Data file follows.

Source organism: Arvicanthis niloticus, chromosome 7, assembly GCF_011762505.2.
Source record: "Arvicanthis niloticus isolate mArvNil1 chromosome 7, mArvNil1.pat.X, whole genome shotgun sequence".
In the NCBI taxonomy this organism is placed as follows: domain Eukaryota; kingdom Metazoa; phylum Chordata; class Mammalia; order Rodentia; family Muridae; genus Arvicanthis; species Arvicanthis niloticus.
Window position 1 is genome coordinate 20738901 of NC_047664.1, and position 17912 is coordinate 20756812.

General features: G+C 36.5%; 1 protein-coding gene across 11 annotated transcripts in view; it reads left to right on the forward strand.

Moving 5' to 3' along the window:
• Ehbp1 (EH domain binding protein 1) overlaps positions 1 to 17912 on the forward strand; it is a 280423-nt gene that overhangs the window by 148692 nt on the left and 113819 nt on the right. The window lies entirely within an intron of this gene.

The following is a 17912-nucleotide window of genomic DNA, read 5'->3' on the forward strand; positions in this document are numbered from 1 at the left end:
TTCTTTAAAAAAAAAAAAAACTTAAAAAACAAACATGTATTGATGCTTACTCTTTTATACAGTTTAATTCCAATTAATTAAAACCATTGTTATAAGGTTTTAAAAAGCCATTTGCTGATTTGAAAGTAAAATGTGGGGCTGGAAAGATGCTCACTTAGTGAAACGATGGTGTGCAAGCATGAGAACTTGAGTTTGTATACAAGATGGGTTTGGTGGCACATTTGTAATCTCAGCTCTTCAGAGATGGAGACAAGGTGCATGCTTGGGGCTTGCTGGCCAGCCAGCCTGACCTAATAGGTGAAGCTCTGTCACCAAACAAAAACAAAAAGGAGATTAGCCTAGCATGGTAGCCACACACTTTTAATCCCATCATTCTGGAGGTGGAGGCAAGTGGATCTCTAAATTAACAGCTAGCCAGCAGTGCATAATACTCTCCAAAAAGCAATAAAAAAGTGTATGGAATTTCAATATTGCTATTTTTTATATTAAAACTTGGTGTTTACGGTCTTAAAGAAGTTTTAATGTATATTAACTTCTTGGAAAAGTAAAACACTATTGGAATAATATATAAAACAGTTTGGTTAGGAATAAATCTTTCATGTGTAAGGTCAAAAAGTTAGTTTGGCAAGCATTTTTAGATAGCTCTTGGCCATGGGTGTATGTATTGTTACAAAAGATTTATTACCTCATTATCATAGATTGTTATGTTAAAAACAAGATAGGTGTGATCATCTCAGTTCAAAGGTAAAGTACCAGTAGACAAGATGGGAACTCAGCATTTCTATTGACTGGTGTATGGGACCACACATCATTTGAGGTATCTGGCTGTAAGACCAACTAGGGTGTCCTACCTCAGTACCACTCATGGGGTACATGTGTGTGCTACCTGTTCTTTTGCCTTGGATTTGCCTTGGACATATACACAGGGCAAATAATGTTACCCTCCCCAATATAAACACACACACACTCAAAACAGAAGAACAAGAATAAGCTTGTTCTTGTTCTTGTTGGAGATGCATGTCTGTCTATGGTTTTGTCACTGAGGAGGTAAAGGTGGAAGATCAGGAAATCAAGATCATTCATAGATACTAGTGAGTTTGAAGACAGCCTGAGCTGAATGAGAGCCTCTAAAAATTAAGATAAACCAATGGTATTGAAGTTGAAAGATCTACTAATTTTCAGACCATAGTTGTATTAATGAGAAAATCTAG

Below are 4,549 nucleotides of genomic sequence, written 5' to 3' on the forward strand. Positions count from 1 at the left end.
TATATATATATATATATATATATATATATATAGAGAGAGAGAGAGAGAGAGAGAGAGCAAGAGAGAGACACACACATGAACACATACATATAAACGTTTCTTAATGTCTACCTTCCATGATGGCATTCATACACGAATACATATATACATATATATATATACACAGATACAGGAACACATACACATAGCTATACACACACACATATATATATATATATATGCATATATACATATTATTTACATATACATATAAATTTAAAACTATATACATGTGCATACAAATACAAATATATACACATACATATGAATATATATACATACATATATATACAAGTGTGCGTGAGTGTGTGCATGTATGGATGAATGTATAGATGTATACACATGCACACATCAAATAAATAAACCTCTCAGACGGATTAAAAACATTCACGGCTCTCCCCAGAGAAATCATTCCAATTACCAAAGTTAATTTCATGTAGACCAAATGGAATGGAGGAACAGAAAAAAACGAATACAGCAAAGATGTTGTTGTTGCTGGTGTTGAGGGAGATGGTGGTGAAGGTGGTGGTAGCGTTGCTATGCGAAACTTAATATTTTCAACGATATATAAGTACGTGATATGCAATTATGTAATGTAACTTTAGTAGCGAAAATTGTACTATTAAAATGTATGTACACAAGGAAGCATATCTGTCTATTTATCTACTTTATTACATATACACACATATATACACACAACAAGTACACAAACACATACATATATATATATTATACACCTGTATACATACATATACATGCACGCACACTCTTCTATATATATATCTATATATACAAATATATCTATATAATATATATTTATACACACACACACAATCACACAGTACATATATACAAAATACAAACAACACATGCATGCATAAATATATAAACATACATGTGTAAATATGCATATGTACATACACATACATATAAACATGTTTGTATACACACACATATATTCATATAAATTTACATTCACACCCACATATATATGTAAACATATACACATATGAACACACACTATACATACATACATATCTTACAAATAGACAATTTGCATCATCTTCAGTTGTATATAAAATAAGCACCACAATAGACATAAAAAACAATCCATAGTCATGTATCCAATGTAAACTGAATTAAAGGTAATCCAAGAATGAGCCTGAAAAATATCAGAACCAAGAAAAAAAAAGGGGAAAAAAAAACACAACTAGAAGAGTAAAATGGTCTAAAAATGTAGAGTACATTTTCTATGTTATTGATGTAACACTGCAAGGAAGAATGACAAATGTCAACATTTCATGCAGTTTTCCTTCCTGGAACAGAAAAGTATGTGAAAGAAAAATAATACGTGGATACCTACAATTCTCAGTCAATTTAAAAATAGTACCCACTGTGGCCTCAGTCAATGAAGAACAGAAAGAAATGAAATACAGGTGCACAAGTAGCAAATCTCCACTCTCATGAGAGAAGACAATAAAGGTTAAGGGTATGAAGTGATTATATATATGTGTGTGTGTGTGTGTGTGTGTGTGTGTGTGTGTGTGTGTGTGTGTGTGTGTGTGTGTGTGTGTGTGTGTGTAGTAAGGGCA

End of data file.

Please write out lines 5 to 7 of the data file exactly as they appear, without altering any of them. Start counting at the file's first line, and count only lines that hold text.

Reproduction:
General features: G+C 36.5%; 1 protein-coding gene across 11 annotated transcripts in view; it reads left to right on the forward strand.

Moving 5' to 3' along the window:
• Ehbp1 (EH domain binding protein 1) overlaps positions 1 to 17912 on the forward strand; it is a 280423-nt gene that overhangs the window by 148692 nt on the left and 113819 nt on the right. The window lies entirely within an intron of this gene.